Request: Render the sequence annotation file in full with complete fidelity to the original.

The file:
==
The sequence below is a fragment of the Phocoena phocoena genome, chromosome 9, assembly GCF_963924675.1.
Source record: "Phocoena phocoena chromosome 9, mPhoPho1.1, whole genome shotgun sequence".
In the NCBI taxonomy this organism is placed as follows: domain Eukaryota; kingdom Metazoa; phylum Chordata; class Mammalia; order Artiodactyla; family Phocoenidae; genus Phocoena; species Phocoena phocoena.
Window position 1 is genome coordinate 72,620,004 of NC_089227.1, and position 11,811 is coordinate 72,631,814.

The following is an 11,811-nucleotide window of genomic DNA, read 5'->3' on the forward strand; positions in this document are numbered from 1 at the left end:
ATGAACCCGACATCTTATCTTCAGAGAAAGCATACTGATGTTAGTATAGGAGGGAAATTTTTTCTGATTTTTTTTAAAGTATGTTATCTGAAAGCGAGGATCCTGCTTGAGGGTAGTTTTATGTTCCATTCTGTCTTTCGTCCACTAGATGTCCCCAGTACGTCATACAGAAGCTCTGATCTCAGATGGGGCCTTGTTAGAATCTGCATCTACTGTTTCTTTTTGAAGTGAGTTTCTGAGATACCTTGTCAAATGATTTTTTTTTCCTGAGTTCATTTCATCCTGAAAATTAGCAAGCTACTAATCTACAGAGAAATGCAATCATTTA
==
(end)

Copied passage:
The sequence below is a fragment of the Phocoena phocoena genome, chromosome 9, assembly GCF_963924675.1.
Source record: "Phocoena phocoena chromosome 9, mPhoPho1.1, whole genome shotgun sequence".
In the NCBI taxonomy this organism is placed as follows: domain Eukaryota; kingdom Metazoa; phylum Chordata; class Mammalia; order Artiodactyla; family Phocoenidae; genus Phocoena; species Phocoena phocoena.
Window position 1 is genome coordinate 72,620,004 of NC_089227.1, and position 11,811 is coordinate 72,631,814.

The following is an 11,811-nucleotide window of genomic DNA, read 5'->3' on the forward strand; positions in this document are numbered from 1 at the left end:
ATGAACCCGACATCTTATCTTCAGAGAAAGCATACTGATGTTAGTATAGGAGGGAAATTTTTTCTGATTTTTTTTAAAGTATGTTATCTGAAAGCGAGGATCCTGCTTGAGGGTAGTTTTATGTTCCATTCTGTCTTTCGTCCACTAGATGTCCCCAGTACGTCATACAGAAGCTCTGATCTCAGATGGGGCCTTGTTAGAATCTGCATCTACTGTTTCTTTTTGAAGTGAGTTTCTGAGATACCTTGTCAAATGATTTTTTTTTCCTGAGTTCATTTCATCCTGAAAATTAGCAAGCTACTAATCTACAGAGAAATGCAATCATTTA